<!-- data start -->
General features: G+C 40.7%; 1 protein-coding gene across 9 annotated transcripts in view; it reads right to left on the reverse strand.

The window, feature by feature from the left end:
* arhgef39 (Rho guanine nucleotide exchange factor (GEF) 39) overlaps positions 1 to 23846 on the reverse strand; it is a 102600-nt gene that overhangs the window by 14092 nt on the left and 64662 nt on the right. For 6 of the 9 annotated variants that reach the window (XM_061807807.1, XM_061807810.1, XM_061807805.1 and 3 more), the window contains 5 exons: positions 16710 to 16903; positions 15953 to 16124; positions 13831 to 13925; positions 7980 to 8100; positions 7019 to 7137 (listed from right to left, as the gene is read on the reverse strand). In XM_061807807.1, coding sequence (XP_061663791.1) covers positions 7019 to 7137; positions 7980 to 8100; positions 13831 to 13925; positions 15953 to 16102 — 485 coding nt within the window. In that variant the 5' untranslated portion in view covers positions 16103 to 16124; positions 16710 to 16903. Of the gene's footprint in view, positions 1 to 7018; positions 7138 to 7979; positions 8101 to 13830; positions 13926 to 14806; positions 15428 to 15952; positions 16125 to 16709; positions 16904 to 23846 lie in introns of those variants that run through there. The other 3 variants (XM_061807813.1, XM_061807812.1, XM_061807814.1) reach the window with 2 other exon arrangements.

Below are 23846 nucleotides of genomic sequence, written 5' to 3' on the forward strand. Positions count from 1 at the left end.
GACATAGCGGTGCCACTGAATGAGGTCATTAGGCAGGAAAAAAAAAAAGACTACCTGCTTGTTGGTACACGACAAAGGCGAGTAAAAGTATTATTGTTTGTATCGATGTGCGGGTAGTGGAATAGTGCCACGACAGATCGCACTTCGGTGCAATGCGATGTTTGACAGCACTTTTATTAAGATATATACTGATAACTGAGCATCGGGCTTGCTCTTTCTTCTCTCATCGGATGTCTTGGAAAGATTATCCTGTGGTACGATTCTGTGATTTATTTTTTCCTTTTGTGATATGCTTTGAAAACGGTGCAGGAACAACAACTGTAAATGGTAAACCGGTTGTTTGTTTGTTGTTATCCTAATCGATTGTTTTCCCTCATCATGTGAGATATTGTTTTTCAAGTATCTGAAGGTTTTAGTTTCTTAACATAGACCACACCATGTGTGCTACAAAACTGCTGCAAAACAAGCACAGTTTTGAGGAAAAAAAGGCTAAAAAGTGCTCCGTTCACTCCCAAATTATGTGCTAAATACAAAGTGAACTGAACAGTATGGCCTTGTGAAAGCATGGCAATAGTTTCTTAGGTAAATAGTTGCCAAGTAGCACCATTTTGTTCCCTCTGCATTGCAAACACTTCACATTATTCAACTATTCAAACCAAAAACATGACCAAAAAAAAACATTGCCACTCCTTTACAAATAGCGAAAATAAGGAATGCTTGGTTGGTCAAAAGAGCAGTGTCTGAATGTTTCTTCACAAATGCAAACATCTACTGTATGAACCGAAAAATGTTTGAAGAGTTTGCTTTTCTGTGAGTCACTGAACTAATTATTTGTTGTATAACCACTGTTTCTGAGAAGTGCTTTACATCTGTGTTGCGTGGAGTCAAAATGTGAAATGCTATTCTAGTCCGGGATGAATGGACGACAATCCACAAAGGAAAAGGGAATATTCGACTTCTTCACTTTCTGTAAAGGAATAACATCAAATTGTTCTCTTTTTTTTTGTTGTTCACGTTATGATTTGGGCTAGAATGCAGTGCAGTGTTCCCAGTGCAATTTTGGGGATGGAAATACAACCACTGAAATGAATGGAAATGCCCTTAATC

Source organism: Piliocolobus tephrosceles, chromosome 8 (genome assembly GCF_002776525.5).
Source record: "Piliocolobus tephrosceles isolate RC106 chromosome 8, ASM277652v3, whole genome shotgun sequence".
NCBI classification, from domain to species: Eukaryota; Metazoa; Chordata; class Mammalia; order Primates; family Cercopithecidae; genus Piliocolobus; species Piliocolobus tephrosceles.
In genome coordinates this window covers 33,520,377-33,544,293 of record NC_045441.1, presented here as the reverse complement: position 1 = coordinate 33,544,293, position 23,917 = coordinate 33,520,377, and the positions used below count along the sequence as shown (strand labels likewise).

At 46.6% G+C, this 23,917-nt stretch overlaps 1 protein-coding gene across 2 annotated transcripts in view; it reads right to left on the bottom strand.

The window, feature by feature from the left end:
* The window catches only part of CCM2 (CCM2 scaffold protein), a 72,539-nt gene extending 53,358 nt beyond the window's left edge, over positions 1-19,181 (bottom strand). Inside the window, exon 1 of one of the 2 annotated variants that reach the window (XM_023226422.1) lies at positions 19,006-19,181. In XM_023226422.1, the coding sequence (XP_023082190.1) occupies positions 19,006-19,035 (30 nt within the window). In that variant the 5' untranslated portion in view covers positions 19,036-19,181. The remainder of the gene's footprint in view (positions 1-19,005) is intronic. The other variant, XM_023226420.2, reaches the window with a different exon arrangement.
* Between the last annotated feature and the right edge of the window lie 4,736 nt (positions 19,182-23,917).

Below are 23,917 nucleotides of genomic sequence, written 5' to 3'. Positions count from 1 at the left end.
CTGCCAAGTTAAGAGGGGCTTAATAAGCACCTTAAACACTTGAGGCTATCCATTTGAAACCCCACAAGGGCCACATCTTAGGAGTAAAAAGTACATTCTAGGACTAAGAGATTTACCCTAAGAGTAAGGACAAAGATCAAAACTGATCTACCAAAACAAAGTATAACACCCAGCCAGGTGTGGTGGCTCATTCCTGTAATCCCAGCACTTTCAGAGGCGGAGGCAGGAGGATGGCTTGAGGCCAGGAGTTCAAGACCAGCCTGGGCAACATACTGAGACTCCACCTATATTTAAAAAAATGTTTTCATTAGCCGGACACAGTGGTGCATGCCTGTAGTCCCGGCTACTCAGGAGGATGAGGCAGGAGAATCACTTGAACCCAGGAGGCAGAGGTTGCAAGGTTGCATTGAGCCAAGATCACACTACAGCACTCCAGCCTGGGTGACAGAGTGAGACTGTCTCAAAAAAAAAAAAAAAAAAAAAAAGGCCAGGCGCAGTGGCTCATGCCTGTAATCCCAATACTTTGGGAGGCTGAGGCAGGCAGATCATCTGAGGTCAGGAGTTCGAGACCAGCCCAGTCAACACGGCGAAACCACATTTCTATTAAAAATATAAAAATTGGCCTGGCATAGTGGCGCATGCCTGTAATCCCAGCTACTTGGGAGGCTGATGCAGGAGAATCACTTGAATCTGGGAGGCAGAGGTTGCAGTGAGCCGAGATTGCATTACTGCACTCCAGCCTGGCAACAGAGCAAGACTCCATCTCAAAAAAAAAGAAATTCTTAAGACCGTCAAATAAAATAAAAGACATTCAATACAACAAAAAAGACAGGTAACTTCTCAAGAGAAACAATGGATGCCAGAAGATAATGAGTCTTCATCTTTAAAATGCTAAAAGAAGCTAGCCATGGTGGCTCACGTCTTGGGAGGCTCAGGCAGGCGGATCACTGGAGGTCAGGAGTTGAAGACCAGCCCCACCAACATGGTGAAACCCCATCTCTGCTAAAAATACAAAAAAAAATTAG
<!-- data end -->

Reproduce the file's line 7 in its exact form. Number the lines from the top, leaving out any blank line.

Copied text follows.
Source record: "Piliocolobus tephrosceles isolate RC106 chromosome 8, ASM277652v3, whole genome shotgun sequence".